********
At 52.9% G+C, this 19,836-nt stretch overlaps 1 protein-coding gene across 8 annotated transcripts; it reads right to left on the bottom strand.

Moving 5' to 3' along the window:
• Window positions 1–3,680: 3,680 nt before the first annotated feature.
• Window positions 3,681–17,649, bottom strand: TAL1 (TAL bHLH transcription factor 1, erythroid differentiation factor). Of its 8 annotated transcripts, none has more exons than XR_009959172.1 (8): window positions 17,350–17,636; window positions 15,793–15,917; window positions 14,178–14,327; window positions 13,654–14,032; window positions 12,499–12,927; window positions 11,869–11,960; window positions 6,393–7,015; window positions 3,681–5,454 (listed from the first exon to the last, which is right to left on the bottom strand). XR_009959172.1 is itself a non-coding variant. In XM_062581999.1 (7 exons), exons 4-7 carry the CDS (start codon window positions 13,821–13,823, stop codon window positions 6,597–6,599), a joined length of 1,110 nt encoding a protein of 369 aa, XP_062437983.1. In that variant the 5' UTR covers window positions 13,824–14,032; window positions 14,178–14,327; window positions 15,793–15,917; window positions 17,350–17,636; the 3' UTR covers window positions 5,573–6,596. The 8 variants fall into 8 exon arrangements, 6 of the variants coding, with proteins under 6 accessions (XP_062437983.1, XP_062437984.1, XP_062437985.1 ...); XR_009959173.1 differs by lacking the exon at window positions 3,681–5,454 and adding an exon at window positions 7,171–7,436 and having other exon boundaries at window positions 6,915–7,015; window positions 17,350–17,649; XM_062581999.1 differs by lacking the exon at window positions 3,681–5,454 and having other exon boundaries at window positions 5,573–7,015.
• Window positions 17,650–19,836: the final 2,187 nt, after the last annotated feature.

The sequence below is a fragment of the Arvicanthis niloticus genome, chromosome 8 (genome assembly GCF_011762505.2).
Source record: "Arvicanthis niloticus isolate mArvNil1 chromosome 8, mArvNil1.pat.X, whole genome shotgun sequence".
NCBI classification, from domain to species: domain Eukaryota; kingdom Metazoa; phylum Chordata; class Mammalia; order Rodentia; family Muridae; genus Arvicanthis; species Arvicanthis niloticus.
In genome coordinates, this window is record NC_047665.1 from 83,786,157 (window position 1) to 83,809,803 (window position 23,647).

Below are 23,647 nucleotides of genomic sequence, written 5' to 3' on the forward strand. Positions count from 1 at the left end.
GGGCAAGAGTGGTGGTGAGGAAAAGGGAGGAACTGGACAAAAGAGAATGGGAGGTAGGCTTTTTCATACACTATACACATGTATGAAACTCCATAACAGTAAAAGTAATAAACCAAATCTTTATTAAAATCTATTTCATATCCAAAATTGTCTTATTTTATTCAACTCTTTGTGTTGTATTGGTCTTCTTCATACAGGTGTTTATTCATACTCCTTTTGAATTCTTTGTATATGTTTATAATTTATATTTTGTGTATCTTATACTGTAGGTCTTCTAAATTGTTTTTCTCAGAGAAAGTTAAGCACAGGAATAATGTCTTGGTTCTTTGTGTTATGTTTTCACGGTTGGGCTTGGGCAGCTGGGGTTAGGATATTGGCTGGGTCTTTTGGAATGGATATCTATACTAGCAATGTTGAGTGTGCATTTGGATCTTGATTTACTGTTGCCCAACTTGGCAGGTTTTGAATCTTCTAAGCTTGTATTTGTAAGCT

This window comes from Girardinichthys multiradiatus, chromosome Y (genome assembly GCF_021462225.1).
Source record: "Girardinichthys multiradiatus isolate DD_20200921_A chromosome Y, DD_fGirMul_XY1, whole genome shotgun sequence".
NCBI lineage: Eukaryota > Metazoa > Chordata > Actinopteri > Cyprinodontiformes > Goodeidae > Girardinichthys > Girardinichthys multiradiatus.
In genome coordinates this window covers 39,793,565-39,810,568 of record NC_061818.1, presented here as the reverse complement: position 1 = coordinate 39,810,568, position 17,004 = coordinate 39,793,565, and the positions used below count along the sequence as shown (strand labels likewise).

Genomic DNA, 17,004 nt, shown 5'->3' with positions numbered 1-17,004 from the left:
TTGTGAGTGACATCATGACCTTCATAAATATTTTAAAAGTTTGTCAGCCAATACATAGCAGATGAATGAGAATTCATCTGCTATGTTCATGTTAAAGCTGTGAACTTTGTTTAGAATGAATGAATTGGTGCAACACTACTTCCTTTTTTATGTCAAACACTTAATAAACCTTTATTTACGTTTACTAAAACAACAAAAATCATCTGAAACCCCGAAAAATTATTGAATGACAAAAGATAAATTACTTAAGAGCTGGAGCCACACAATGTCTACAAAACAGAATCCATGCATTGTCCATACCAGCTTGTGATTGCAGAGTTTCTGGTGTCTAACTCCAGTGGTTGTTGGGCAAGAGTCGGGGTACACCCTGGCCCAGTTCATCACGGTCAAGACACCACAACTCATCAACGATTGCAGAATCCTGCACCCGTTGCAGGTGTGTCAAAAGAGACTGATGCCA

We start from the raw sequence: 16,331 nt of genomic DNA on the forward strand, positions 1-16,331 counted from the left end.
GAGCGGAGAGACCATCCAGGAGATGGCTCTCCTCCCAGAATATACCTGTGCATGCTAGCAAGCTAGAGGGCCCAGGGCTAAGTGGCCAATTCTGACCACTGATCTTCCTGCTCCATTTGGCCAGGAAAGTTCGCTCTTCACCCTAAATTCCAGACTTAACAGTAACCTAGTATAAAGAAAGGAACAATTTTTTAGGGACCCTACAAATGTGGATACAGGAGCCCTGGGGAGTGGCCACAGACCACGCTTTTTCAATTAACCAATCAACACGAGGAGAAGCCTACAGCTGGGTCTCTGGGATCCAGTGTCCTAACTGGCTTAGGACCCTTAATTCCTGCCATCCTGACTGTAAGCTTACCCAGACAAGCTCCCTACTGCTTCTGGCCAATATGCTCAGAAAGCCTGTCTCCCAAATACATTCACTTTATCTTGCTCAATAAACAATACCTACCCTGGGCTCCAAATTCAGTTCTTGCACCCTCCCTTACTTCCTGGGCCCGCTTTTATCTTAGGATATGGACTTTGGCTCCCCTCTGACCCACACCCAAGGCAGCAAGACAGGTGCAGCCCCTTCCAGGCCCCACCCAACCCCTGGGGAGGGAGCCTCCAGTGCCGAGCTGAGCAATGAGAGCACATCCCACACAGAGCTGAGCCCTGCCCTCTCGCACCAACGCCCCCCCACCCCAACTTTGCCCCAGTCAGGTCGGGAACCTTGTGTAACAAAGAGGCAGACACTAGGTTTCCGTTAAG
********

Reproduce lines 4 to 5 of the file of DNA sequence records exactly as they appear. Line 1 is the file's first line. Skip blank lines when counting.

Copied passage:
• Window positions 3,681–17,649, bottom strand: TAL1 (TAL bHLH transcription factor 1, erythroid differentiation factor). Of its 8 annotated transcripts, none has more exons than XR_009959172.1 (8): window positions 17,350–17,636; window positions 15,793–15,917; window positions 14,178–14,327; window positions 13,654–14,032; window positions 12,499–12,927; window positions 11,869–11,960; window positions 6,393–7,015; window positions 3,681–5,454 (listed from the first exon to the last, which is right to left on the bottom strand). XR_009959172.1 is itself a non-coding variant. In XM_062581999.1 (7 exons), exons 4-7 carry the CDS (start codon window positions 13,821–13,823, stop codon window positions 6,597–6,599), a joined length of 1,110 nt encoding a protein of 369 aa, XP_062437983.1. In that variant the 5' UTR covers window positions 13,824–14,032; window positions 14,178–14,327; window positions 15,793–15,917; window positions 17,350–17,636; the 3' UTR covers window positions 5,573–6,596. The 8 variants fall into 8 exon arrangements, 6 of the variants coding, with proteins under 6 accessions (XP_062437983.1, XP_062437984.1, XP_062437985.1 ...); XR_009959173.1 differs by lacking the exon at window positions 3,681–5,454 and adding an exon at window positions 7,171–7,436 and having other exon boundaries at window positions 6,915–7,015; window positions 17,350–17,649; XM_062581999.1 differs by lacking the exon at window positions 3,681–5,454 and having other exon boundaries at window positions 5,573–7,015.
• Window positions 17,650–19,836: the final 2,187 nt, after the last annotated feature.